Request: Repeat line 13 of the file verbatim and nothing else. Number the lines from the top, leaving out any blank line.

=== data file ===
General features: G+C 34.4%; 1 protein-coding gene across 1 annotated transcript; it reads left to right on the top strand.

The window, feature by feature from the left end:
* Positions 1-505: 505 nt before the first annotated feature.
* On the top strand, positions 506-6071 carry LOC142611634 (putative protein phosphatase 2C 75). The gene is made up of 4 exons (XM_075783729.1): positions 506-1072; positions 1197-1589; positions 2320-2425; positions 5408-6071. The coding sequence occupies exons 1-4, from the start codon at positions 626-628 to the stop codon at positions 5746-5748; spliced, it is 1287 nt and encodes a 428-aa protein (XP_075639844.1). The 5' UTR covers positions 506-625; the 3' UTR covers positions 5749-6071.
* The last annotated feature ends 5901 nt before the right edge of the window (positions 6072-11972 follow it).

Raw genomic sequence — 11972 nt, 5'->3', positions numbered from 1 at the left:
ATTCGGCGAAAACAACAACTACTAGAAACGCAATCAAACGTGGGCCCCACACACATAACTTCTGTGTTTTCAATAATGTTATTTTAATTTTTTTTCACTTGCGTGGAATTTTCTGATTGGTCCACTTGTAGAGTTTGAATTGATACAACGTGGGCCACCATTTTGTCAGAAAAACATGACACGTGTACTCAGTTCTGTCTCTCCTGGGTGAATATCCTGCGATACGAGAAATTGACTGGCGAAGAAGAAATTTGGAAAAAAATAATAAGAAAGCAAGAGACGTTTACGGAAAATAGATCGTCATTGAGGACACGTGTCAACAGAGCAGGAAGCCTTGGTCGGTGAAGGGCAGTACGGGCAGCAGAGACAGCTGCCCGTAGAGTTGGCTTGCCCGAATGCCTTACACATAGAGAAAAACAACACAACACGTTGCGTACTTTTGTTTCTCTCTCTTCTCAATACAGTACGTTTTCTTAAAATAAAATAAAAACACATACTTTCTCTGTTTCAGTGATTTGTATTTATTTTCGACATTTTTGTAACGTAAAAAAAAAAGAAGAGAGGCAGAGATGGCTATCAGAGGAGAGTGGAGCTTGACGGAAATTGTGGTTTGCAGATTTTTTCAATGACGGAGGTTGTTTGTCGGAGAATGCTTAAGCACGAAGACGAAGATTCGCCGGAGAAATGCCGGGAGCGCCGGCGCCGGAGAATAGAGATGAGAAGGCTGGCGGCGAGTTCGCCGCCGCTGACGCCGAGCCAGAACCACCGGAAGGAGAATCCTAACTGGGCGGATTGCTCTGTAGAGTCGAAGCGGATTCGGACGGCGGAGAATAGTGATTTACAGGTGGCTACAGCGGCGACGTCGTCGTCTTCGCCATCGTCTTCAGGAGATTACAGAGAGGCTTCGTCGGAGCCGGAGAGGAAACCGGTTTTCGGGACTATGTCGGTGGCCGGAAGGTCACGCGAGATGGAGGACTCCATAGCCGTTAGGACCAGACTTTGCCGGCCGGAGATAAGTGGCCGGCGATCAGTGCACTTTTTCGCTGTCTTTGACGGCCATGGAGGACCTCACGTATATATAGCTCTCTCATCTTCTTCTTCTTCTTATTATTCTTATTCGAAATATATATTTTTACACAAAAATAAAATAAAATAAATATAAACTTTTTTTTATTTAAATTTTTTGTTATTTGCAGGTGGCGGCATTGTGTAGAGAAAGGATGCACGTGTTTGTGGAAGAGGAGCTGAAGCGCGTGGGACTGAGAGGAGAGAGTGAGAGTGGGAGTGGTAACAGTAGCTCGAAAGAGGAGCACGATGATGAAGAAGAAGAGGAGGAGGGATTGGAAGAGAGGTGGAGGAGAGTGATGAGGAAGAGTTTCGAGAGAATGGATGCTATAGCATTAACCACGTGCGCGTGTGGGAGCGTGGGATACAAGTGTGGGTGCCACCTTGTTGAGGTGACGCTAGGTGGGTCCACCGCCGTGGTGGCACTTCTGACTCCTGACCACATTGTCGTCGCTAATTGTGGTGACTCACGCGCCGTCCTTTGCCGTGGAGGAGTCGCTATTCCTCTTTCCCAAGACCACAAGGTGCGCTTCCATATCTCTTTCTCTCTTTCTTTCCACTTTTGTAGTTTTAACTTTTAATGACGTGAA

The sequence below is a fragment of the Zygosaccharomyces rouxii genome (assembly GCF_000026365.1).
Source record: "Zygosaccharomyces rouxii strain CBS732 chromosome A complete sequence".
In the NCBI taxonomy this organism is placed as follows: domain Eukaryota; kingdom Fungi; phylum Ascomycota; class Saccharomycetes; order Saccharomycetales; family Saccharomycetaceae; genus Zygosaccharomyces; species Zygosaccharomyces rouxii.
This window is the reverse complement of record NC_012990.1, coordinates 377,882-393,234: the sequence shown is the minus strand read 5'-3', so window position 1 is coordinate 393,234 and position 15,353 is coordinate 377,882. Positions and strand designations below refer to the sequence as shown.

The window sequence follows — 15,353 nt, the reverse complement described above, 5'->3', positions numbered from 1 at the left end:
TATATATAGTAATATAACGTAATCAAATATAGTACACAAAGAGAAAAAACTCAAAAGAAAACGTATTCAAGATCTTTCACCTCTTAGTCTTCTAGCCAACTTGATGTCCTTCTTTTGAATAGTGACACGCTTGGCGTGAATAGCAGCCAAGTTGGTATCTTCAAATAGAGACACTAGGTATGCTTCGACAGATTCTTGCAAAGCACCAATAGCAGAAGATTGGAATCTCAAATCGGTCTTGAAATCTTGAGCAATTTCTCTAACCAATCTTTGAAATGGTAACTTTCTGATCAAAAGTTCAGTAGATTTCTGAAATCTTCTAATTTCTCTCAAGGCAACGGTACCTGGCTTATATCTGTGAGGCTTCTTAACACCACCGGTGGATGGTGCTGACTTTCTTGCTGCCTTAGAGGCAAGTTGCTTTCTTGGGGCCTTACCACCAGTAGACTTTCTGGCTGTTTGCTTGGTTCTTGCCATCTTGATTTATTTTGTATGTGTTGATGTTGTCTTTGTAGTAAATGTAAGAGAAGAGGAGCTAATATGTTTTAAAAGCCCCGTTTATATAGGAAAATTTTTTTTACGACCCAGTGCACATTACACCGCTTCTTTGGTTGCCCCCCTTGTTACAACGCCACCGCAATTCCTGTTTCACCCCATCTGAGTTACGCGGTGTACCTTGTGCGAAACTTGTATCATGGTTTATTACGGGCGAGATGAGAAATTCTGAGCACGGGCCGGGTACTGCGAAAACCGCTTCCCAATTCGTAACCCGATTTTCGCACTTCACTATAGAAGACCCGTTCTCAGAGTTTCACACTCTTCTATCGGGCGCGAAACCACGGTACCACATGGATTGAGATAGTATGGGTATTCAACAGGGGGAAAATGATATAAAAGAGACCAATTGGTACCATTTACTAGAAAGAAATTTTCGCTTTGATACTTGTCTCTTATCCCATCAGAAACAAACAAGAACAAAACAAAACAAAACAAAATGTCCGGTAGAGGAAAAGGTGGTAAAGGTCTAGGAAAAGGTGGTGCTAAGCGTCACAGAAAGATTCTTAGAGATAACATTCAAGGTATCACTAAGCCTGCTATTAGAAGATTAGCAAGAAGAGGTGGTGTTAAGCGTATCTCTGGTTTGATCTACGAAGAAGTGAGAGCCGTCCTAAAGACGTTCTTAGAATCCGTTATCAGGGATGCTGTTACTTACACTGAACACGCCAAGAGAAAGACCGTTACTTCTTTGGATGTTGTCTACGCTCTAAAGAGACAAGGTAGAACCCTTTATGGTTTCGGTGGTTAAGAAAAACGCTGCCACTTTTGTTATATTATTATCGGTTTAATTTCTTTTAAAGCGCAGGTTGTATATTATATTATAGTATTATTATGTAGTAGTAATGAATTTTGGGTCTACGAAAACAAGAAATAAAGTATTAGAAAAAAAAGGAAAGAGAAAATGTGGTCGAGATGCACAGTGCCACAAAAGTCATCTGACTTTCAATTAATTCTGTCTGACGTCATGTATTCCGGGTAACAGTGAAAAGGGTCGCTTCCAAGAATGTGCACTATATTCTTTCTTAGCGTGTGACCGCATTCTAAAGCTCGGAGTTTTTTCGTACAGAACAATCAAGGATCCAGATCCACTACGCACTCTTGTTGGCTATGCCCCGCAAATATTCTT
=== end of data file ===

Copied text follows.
TATATATAGTAATATAACGTAATCAAATATAGTACACAAAGAGAAAAAACTCAAAAGAAAACGTATTCAAGATCTTTCACCTCTTAGTCTTCTAGCCAACTTGATGTCCTTCTTTTGAATAGTGACACGCTTGGCGTGAATAGCAGCCAAGTTGGTATCTTCAAATAGAGACACTAGGTATGCTTCGACAGATTCTTGCAAAGCACCAATAGCAGAAGATTGGAATCTCAAATCGGTCTTGAAATCTTGAGCAATTTCTCTAACCAATCTTTGAAATGGTAACTTTCTGATCAAAAGTTCAGTAGATTTCTGAAATCTTCTAATTTCTCTCAAGGCAACGGTACCTGGCTTATATCTGTGAGGCTTCTTAACACCACCGGTGGATGGTGCTGACTTTCTTGCTGCCTTAGAGGCAAGTTGCTTTCTTGGGGCCTTACCACCAGTAGACTTTCTGGCTGTTTGCTTGGTTCTTGCCATCTTGATTTATTTTGTATGTGTTGATGTTGTCTTTGTAGTAAATGTAAGAGAAGAGGAGCTAATATGTTTTAAAAGCCCCGTTTATATAGGAAAATTTTTTTTACGACCCAGTGCACATTACACCGCTTCTTTGGTTGCCCCCCTTGTTACAACGCCACCGCAATTCCTGTTTCACCCCATCTGAGTTACGCGGTGTACCTTGTGCGAAACTTGTATCATGGTTTATTACGGGCGAGATGAGAAATTCTGAGCACGGGCCGGGTACTGCGAAAACCGCTTCCCAATTCGTAACCCGATTTTCGCACTTCACTATAGAAGACCCGTTCTCAGAGTTTCACACTCTTCTATCGGGCGCGAAACCACGGTACCACATGGATTGAGATAGTATGGGTATTCAACAGGGGGAAAATGATATAAAAGAGACCAATTGGTACCATTTACTAGAAAGAAATTTTCGCTTTGATACTTGTCTCTTATCCCATCAGAAACAAACAAGAACAAAACAAAACAAAACAAAATGTCCGGTAGAGGAAAAGGTGGTAAAGGTCTAGGAAAAGGTGGTGCTAAGCGTCACAGAAAGATTCTTAGAGATAACATTCAAGGTATCACTAAGCCTGCTATTAGAAGATTAGCAAGAAGAGGTGGTGTTAAGCGTATCTCTGGTTTGATCTACGAAGAAGTGAGAGCCGTCCTAAAGACGTTCTTAGAATCCGTTATCAGGGATGCTGTTACTTACACTGAACACGCCAAGAGAAAGACCGTTACTTCTTTGGATGTTGTCTACGCTCTAAAGAGACAAGGTAGAACCCTTTATGGTTTCGGTGGTTAAGAAAAACGCTGCCACTTTTGTTATATTATTATCGGTTTAATTTCTTTTAAAGCGCAGGTTGTATATTATATTATAGTATTATTATGTAGTAGTAATGAATTTTGGGTCTACGAAAACAAGAAATAAAGTATTAGAAAAAAAAGGAAAGAGAAAATGTGGTCGAGATGCACAGTGCCACAAAAGTCATCTGACTTTCAATTAATTCTGTCTGACGTCATGTATTCCGGGTAACAGTGAAAAGGGTCGCTTCCAAGAATGTGCACTATATTCTTTCTTAGCGTGTGACCGCATTCTAAAGCTCGGAGTTTTTTCGTACAGAACAATCAAGGATCCAGATCCACTACGCACTCTTGTTGGCTATGCCCCGCAAATATTCTT